Credit where credit’s due: an under-appreciated reason why Britain voted for Brexit – and a possible solution

This morning, Theresa May tweeted this. She must have got up pretty early on a Saturday morning to make that nice infographic. Who’d be prime minister, eh?

What an excellent policy! I don’t know about you, but I don’t think of this kind of basic, decent move as something I would naturally associate with the Conservatives.

They don’t usually show much interest in tinkering boringly with the finer points of consumer finance to give us all a better deal. (They’re usually more interested in keeping their donors onside, often by shaping the financial system in their favour.)

So, this is almost certainly good news. Most of us have probably experienced unexpected surcharges on card payments at one time or another, whether it’s at your local cornershop or when buying train tickets online. This ought to cut that out at a stroke.

There’s one small problem with how Theresa May’s presenting this. And here it is: the UK government didn’t come up with the idea. It’s a requirement of the EU Payment Services Directive 2, which came into force in January 2016. Today (13th January 2018) is actually the last possible day for EU member states to enforce this part of the directive.

This is also key to the policy’s success. Because it’s being introduced as an integrated requirement across the 28 member states of the EU, the likelihood of companies raising prices to compensate, or stopping card payments entirely, is probably pretty small.

Armed with this information, we can now revisit May’s tweet. It can be read two ways:

  1. She, a Conservative prime minister leading a government whose sole policy is leaving the EU, is taking sole credit for an EU initiative that had nothing to do with her;
  2. She, a Conservative prime minister leading a government whose sole policy is leaving the EU, is associating herself and her government with the EU to such an extent that she is willing to use the first person plural.

I don’t know about you, but I’m plumping for 1.

Why does this matter?

This kind of failure to allocate credit for policies that actually benefit voters and society is a big part of why the UK voted to leave the EU. Voters see the benefits without understanding the process. (It’s also, incidentally, why people continue to vote for the Conservatives rather than the Lib Dems despite the coalition government’s most popular policies – on income tax, environment, marriage and even plastic bags – all coming from the smaller party.)

This is a huge problem in democracies the world over. Democratic governments generally don’t advertise, and that’s a good thing. And if they do, it’s generally to market new policies that are reliant on widespread public knowledge, an approach that often fails, and often because the policies are terrible.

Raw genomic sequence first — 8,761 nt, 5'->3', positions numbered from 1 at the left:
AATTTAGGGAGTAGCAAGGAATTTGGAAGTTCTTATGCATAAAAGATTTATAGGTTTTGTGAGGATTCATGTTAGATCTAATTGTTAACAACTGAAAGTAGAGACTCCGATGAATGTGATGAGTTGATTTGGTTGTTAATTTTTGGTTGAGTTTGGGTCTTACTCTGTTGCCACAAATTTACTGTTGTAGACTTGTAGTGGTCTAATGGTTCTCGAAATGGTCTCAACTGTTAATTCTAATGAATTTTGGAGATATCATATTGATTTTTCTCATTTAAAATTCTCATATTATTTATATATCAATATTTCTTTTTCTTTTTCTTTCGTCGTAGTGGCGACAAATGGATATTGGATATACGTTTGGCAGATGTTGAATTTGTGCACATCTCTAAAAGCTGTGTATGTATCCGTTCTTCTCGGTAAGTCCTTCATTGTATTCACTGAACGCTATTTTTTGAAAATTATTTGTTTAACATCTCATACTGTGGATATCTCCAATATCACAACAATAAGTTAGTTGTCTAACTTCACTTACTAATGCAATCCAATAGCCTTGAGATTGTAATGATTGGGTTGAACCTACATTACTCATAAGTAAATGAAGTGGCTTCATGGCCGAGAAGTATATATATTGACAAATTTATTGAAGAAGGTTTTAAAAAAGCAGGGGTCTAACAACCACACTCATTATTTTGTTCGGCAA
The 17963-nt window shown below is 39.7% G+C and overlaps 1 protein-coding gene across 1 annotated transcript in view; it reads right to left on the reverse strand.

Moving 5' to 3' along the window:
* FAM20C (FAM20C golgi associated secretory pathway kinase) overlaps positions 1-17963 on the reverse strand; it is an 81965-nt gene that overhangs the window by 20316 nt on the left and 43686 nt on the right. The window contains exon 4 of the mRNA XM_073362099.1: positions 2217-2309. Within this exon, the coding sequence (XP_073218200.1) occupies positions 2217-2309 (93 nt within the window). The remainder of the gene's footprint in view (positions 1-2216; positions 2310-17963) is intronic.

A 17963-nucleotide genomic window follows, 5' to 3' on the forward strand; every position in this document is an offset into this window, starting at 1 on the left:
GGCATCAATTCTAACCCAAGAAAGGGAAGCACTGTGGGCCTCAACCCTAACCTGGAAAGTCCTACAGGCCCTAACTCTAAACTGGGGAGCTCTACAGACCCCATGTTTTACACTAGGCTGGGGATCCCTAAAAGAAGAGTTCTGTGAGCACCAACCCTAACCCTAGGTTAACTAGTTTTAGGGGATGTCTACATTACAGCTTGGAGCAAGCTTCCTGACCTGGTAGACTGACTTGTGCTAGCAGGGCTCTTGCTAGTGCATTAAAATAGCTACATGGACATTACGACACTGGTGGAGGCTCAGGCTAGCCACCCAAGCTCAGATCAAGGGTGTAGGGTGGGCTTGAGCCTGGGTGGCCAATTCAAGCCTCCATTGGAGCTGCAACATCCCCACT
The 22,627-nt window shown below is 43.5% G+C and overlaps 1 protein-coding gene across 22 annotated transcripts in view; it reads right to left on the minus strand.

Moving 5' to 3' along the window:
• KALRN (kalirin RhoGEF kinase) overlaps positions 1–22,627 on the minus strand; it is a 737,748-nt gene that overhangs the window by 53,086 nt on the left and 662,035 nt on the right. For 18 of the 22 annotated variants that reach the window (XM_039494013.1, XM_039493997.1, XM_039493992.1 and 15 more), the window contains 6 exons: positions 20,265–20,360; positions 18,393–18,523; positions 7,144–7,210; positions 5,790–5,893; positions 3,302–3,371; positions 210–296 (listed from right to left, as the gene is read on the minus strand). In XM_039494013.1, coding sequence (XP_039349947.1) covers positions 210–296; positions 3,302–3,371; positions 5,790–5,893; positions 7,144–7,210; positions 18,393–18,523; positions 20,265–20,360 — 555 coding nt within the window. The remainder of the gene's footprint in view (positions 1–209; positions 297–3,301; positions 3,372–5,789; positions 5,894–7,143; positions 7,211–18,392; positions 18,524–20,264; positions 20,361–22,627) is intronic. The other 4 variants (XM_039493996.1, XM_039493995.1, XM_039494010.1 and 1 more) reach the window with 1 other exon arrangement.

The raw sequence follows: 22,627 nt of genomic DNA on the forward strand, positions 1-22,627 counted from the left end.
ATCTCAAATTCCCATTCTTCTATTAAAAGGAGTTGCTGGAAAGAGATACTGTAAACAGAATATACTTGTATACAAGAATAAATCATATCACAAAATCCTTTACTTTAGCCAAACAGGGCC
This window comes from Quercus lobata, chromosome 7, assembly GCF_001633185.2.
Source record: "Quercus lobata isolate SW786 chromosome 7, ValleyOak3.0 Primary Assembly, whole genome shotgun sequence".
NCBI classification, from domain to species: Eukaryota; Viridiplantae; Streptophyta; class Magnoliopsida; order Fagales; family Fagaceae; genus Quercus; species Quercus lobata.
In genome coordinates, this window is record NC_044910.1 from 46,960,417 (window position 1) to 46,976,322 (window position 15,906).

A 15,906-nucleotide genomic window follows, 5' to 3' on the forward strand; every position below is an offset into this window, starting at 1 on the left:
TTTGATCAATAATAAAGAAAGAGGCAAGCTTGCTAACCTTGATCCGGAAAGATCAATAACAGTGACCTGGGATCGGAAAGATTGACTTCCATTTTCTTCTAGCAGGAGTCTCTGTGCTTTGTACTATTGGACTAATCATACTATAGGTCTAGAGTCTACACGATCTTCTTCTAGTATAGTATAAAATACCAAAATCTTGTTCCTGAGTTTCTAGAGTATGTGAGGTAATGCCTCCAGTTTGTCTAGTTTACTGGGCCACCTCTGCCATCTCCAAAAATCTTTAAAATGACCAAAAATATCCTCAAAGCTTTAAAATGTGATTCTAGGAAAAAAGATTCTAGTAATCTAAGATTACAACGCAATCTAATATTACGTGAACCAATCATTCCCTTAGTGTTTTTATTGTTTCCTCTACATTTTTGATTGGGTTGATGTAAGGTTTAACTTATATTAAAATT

Two recent examples are the Green Deal (a catastrophic failure where the government over-promised, rushed the policy out, and failed to market it, sometimes all at once) and the Help to Buy scheme (quite good take-up, but for a policy that actively exacerbates the housing crisis).

But that general lack of marketing means it’s political parties who market successes as their own, even when they aren’t.

A possible solution

I have been giving some thought to this problem of late. It seems to me that we need some kind of independent platform – maybe just a website – that details the source, development and impact of policies, and gives credit where credit is due.

Sure, not many voters would read it very often, but if done with sufficient quality and transparency, it would be a hugely useful resource during election periods – potentially making VAAs more accurate, and enabling journalists and broadcasters to refer to it.

Although there is a ton of money going into new fact-checking initiatives at the moment, these tend to be reactive. This would be one way to build a bank of accurate information that could also serve organisations like Full Fact, strengthening their ability to scrutinise.

It would be a major undertaking, requiring a number of permanent researchers and fact-checkers to aggregate the information, and then some savvy marketing and social media activity to promote its existence.

If you’re interested in helping to create such a website or platform, I have many further thoughts. Feel free to get in touch with me via the comments, Twitter, or Facebook.

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